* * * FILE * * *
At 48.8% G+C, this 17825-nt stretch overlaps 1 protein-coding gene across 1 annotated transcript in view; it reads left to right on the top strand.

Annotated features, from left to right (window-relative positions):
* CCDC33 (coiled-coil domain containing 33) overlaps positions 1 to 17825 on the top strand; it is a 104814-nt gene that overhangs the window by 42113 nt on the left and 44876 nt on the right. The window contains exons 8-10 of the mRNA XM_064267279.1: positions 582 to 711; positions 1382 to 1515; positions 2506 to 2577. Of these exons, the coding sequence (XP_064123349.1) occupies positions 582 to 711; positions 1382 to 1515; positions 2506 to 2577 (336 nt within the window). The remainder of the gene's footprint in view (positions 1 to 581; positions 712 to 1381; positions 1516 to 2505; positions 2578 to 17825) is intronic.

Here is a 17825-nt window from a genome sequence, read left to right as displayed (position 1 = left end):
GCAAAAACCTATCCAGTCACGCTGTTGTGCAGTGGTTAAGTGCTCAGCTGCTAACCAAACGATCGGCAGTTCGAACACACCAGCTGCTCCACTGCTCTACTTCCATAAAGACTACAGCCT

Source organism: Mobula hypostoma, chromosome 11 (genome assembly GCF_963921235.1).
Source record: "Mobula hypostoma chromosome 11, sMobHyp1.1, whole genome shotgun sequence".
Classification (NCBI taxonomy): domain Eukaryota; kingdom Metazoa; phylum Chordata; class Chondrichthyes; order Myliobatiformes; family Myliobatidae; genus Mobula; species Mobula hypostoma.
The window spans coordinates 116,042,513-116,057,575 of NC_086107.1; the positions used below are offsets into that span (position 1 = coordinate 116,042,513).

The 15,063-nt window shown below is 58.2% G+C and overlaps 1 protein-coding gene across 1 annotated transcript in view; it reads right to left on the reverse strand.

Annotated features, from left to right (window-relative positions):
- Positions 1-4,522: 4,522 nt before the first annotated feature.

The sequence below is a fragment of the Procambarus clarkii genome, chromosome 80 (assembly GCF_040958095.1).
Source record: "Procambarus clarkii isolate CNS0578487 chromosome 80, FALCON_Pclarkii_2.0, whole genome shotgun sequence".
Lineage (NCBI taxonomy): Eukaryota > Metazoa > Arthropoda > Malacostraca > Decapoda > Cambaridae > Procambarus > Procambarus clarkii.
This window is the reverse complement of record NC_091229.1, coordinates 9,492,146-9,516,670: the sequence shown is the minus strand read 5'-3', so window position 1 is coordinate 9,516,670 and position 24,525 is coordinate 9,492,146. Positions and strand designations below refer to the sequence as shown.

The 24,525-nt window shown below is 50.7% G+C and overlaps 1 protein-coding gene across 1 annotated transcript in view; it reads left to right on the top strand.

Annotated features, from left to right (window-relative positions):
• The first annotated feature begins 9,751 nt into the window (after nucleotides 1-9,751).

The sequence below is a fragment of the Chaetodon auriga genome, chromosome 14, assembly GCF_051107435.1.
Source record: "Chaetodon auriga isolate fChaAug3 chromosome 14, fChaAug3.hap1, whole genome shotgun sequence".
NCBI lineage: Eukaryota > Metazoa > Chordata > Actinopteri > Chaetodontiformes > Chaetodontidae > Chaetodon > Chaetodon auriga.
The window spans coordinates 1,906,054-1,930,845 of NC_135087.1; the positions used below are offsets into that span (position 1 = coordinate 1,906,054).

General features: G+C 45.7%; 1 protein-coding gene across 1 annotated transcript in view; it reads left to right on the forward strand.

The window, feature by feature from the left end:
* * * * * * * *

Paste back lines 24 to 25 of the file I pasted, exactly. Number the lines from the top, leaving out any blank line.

General features: G+C 45.7%; 1 protein-coding gene across 1 annotated transcript in view; it reads left to right on the forward strand.

The window, feature by feature from the left end: